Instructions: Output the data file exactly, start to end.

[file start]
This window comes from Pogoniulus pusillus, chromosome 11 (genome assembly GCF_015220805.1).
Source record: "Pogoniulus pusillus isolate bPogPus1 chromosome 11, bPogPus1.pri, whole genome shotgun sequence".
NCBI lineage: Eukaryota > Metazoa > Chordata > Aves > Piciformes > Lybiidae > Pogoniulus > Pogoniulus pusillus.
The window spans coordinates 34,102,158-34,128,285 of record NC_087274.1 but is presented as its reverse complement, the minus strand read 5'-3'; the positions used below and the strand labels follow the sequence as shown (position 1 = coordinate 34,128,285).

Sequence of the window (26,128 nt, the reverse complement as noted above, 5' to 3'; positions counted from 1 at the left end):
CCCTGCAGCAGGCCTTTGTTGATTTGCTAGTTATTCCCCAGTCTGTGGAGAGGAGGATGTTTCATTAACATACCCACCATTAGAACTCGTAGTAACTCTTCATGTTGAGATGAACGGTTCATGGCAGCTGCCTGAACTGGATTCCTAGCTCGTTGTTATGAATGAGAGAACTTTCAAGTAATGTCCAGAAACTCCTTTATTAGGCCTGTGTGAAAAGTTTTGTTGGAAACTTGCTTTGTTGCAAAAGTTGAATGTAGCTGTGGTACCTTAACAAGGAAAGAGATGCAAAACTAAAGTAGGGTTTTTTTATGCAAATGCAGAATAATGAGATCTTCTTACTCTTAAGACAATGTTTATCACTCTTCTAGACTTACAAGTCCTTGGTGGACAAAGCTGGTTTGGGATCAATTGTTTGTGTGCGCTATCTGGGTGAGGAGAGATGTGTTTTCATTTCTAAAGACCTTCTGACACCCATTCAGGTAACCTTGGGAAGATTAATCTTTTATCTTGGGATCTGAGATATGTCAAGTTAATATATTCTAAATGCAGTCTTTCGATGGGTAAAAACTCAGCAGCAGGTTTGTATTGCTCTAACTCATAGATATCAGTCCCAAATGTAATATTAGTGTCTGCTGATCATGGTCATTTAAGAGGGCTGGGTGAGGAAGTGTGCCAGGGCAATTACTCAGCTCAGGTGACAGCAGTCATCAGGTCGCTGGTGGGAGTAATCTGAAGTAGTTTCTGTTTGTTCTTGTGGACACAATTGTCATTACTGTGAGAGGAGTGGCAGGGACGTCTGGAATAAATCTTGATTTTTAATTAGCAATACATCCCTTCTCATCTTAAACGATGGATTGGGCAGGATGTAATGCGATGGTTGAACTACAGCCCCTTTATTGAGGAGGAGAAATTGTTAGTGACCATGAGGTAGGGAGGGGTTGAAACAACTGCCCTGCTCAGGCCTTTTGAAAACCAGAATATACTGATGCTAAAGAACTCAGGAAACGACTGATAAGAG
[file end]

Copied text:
This window comes from Pogoniulus pusillus, chromosome 11 (genome assembly GCF_015220805.1).
Source record: "Pogoniulus pusillus isolate bPogPus1 chromosome 11, bPogPus1.pri, whole genome shotgun sequence".
NCBI lineage: Eukaryota > Metazoa > Chordata > Aves > Piciformes > Lybiidae > Pogoniulus > Pogoniulus pusillus.
The window spans coordinates 34,102,158-34,128,285 of record NC_087274.1 but is presented as its reverse complement, the minus strand read 5'-3'; the positions used below and the strand labels follow the sequence as shown (position 1 = coordinate 34,128,285).

Sequence of the window (26,128 nt, the reverse complement as noted above, 5' to 3'; positions counted from 1 at the left end):
CCCTGCAGCAGGCCTTTGTTGATTTGCTAGTTATTCCCCAGTCTGTGGAGAGGAGGATGTTTCATTAACATACCCACCATTAGAACTCGTAGTAACTCTTCATGTTGAGATGAACGGTTCATGGCAGCTGCCTGAACTGGATTCCTAGCTCGTTGTTATGAATGAGAGAACTTTCAAGTAATGTCCAGAAACTCCTTTATTAGGCCTGTGTGAAAAGTTTTGTTGGAAACTTGCTTTGTTGCAAAAGTTGAATGTAGCTGTGGTACCTTAACAAGGAAAGAGATGCAAAACTAAAGTAGGGTTTTTTTATGCAAATGCAGAATAATGAGATCTTCTTACTCTTAAGACAATGTTTATCACTCTTCTAGACTTACAAGTCCTTGGTGGACAAAGCTGGTTTGGGATCAATTGTTTGTGTGCGCTATCTGGGTGAGGAGAGATGTGTTTTCATTTCTAAAGACCTTCTGACACCCATTCAGGTAACCTTGGGAAGATTAATCTTTTATCTTGGGATCTGAGATATGTCAAGTTAATATATTCTAAATGCAGTCTTTCGATGGGTAAAAACTCAGCAGCAGGTTTGTATTGCTCTAACTCATAGATATCAGTCCCAAATGTAATATTAGTGTCTGCTGATCATGGTCATTTAAGAGGGCTGGGTGAGGAAGTGTGCCAGGGCAATTACTCAGCTCAGGTGACAGCAGTCATCAGGTCGCTGGTGGGAGTAATCTGAAGTAGTTTCTGTTTGTTCTTGTGGACACAATTGTCATTACTGTGAGAGGAGTGGCAGGGACGTCTGGAATAAATCTTGATTTTTAATTAGCAATACATCCCTTCTCATCTTAAACGATGGATTGGGCAGGATGTAATGCGATGGTTGAACTACAGCCCCTTTATTGAGGAGGAGAAATTGTTAGTGACCATGAGGTAGGGAGGGGTTGAAACAACTGCCCTGCTCAGGCCTTTTGAAAACCAGAATATACTGATGCTAAAGAACTCAGGAAACGACTGATAAGAG